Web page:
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Re: [at-l] introduction
- Subject: Re: [at-l] introduction
- Date: Thursday, March 02, 2000 6:39 PM
- Cc: at-l <email@example.com>
>On a more serious note:
>1. The Data Book, by the ATC - good basic mileage. Springs. Roads. Terse.
>Rip the covers off to save weight. Not very helpful on resupply.
>2. Wingfoot's book - Excellent, but he seems to have lost interest in it.
>Heavy, rip it into sections and mail the others down the trail in your
>bounce box. Getting dated. Opinionated (although I generally agree with the
>opinions. Generally.) Chatty. Great for resupply. Friendly (really - the
>3. The ALDHA book. Improving. Terser than WF's book, so lighter. Good for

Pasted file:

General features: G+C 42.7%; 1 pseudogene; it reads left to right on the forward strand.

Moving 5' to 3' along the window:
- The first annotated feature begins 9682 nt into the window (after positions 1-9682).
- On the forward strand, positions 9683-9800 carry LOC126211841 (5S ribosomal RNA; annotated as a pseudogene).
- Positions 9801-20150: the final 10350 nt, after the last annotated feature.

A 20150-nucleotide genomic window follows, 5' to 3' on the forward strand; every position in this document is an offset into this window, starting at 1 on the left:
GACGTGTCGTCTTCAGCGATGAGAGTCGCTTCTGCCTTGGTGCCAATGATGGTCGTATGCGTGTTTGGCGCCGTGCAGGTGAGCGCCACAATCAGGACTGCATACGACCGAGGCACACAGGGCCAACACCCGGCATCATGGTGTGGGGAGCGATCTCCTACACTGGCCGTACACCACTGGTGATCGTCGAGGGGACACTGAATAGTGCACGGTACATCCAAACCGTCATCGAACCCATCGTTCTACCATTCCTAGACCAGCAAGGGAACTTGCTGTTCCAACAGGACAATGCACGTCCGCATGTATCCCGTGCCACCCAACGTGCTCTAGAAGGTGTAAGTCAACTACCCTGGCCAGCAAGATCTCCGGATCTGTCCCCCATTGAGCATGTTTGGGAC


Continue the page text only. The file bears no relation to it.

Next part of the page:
>resupply. Easier to rip up (spiral bound). Either book would get you
>through. Not judgmental, if that's important. Philosophy is bare-bones, not
>a cookbook on the one, good, thru-hike. But you could do worse than WF's
>one, good, thru-hike.
>4. The ATC individual guidebooks. TOOOOO heavy. Better for day hiking. Good
>if you can't follow blazes (you can). Often dated on resupply.
>5. Guidebook Maps. Not really necessary, but nice. Find out where you are.
>Heavy, but not too. I always carry maps. Some are scaled so as to be almost
>useless (TN). Don't let the elevation profiles freak you out. Some say they
>kill the spontaneity of each day.
>6. Haven't seen Rosie's book yet.
>- Gary from Fairfax JMHO
>> My opening salvo into the campfire convo is this: how many AT guides are
>> published, and by whom? In all the hubub about WF's guide and the
>> "official" guide and Rose's (who?) Maine guide, I can't seem to get a
>> handle on which I should look for.
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